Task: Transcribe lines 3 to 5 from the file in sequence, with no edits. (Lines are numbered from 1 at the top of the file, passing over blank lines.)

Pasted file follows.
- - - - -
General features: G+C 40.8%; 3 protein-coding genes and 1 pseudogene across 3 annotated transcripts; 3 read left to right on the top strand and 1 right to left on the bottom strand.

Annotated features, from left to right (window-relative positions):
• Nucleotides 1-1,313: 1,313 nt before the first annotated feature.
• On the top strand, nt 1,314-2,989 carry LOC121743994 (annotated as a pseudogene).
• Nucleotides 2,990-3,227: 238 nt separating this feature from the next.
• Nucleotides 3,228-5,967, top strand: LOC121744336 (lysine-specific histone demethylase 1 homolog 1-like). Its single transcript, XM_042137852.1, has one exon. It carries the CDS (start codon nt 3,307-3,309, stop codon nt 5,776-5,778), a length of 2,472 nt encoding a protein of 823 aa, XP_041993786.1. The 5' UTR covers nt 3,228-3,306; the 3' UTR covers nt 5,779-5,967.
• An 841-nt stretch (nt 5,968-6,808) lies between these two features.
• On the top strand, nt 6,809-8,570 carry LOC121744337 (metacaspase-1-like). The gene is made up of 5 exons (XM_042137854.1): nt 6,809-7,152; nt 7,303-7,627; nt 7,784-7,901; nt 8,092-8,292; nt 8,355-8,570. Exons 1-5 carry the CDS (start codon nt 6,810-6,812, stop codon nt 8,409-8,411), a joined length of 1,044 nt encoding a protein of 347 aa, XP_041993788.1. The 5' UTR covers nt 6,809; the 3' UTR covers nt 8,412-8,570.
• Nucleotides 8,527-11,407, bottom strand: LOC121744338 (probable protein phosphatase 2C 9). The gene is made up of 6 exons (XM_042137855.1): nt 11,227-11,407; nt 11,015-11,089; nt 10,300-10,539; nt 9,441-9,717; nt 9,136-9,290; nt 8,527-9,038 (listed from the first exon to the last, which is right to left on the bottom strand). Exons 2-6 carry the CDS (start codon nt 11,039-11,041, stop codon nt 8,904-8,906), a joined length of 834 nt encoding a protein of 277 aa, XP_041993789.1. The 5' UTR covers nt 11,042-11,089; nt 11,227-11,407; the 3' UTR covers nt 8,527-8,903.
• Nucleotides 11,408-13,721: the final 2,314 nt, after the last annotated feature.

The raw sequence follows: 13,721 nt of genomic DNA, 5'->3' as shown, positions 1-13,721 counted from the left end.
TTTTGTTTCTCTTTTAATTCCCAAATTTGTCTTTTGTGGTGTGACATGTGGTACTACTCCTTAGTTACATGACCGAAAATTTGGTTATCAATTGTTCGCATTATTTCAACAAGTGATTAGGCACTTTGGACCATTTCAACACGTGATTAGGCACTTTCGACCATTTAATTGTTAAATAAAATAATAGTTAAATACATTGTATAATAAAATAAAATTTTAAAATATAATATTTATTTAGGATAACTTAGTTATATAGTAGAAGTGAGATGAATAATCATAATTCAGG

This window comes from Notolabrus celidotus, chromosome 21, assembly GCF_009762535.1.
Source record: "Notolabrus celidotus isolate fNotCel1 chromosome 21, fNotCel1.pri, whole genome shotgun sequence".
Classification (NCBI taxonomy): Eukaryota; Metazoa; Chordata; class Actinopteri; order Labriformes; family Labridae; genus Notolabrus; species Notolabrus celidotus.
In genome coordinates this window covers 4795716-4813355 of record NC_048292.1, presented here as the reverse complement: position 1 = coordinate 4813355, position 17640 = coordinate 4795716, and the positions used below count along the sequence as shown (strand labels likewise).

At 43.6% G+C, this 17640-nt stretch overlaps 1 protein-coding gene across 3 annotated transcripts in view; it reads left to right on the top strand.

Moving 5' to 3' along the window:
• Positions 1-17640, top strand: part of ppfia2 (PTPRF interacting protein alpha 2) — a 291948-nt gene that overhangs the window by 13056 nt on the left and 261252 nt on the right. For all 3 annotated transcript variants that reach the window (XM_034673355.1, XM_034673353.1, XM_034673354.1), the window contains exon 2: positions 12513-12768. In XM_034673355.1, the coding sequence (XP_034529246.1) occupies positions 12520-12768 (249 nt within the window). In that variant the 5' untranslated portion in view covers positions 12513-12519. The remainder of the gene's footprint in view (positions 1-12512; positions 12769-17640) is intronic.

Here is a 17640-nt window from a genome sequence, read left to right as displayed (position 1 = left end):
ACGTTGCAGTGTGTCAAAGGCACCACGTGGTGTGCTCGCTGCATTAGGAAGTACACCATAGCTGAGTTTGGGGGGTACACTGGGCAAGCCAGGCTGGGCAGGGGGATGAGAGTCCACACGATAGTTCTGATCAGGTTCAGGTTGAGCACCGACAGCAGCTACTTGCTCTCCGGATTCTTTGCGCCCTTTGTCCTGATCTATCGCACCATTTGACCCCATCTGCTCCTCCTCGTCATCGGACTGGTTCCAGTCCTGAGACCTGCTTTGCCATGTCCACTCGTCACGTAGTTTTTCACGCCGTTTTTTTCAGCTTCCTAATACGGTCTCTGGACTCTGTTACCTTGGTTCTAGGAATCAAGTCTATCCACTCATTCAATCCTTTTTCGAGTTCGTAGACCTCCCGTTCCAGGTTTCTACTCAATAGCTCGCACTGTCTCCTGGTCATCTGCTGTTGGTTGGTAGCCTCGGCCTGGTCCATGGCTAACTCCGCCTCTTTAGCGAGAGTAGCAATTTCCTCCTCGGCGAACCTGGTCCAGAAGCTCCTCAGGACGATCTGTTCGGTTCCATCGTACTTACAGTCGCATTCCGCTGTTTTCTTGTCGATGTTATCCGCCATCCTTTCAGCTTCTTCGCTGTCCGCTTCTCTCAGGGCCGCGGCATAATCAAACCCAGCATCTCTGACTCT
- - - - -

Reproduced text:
• Nucleotides 1-1,313: 1,313 nt before the first annotated feature.
• On the top strand, nt 1,314-2,989 carry LOC121743994 (annotated as a pseudogene).
• Nucleotides 2,990-3,227: 238 nt separating this feature from the next.